Prognostische Bedeutung zentraler Schlafapnoen bei Patienten mit chronischer Herzinsuffizienz

Aufgrund widersprüchlicher Ergebnisse hinsichtlich der Prognose von Patienten mit chronischer Herzinsuffizienz in Abhängigkeit von dem Vorliegen einer zentralen Schlafapnoe wurde das Patientenregister SAHERZ gegründet. Im Rahmen dieser Promotionsarbeit wurden die bis Dezember 2013 vorhandenen Verlau...

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Bibliographic Details
Main Author: Sosnovskaya, Antonina
Contributors: Grimm, W. (Prof. Dr.) (Thesis advisor)
Format: Dissertation
Language:German
Published: Philipps-Universität Marburg 2016
Medizin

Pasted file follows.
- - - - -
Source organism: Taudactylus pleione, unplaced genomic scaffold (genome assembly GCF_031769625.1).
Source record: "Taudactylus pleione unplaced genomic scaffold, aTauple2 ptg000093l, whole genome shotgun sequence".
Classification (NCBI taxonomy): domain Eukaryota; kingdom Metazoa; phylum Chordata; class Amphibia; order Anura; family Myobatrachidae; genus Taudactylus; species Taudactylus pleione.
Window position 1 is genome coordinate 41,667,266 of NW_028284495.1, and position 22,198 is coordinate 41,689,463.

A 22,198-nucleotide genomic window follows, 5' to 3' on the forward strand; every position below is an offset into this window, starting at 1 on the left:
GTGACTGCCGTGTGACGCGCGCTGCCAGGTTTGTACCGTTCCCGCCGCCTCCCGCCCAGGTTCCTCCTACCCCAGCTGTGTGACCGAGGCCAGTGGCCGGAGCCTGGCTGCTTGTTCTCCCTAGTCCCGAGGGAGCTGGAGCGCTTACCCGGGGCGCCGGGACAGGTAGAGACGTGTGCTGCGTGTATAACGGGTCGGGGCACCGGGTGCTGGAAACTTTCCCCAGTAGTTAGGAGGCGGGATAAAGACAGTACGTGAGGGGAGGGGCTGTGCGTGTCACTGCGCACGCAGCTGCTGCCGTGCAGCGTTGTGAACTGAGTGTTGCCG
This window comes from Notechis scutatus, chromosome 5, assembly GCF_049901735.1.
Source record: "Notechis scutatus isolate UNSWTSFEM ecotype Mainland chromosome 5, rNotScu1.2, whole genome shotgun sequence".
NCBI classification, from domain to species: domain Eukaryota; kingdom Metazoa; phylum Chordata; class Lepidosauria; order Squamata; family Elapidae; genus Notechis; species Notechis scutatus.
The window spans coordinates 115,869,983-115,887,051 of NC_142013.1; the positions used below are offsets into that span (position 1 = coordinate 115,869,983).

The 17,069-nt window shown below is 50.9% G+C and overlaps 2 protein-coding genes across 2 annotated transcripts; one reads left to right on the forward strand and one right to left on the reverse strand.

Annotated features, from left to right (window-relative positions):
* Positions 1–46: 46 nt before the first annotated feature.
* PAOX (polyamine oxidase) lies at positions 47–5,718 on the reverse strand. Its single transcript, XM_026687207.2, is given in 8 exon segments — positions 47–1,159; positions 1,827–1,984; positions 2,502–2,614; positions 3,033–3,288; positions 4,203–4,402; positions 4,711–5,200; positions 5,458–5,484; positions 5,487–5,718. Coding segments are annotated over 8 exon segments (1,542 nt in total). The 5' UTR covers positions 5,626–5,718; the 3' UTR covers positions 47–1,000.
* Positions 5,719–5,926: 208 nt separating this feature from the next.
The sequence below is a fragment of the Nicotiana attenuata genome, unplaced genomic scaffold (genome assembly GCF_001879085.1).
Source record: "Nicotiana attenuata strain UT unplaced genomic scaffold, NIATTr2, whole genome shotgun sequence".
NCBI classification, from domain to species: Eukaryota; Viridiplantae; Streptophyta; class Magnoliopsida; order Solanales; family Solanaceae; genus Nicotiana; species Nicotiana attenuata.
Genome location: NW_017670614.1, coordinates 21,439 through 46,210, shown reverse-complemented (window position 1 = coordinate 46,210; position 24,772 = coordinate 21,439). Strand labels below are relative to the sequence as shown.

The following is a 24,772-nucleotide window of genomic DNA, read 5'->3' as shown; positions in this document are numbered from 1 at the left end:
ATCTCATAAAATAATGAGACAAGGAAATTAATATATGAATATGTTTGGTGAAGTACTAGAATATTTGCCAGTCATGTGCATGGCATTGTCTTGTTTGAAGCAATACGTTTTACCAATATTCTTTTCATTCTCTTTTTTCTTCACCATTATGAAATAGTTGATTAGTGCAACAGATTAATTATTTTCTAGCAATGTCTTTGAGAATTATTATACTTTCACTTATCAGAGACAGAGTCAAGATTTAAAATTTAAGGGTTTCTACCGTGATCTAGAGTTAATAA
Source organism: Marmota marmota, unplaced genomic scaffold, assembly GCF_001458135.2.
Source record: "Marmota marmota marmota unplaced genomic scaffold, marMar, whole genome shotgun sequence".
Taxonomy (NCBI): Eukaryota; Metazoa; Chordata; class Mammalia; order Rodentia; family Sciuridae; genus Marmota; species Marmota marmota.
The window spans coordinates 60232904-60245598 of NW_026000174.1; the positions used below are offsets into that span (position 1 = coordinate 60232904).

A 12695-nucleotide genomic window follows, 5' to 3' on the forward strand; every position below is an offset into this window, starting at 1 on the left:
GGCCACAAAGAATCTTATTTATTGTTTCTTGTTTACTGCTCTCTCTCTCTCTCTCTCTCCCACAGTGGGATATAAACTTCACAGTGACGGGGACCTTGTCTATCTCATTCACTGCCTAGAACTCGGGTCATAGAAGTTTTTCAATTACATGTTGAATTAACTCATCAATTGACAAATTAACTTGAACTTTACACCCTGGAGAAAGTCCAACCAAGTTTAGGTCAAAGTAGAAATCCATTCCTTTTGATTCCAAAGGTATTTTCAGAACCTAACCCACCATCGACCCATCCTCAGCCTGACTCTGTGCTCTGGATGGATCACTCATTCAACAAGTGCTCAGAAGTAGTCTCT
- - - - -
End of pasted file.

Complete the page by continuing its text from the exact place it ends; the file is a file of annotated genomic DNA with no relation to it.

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Table of Contents: The patient registry SAHERZ was founded because of conflicting results regarding the prognosis of patients with chronic heart failure and central sleep apnea. Therefore, 300 patients with chronic heart failure who received a polysomnography between August 2007 and June 2011 were included in the patient registry SAHERZ and evaluated for heart-transplant free survival. After application of predefined inclusion and exclusion criteria, data of 267 patients with heart failure (NYHA class I to III) were available for analysis. 57% of patients had no or only mild central sleep apnea (AHI ≤ 15) while moderate (AHI 15-30) and severe central sleep apnea (AHI> 30) were present in 18% and 25% of patients, respectively. With regard to the frequency of central sleep apnea, our patient cohort was comparable with previous cohorts in the literature with a prevalence of central sleep apnea in about 21% up to 82% of patients with chronic heart failure, depending on the reference [25,26]. The average observation time of our cohort was 43±18 months. During the follow-up, 4 patients underwent a heart transplantation and 67 patients died. Multivariate Cox regression analysis identified a higher patient age, male gender, chronic kidney disease and reduced left ventricular ejection fraction as predictive risk factors for a heart transplant-free survival. In contrast, the presence of central sleep apnea was not an independent risk factor for a heart transplant-free survival. The fact that survival of patients with moderate or severe central sleep apnea did not differ from patients with no or mild central sleep apnea supports the hypothesis that central sleep apnea is not an independent prognostic risk factor, but merely a marker of the severity of heart disease.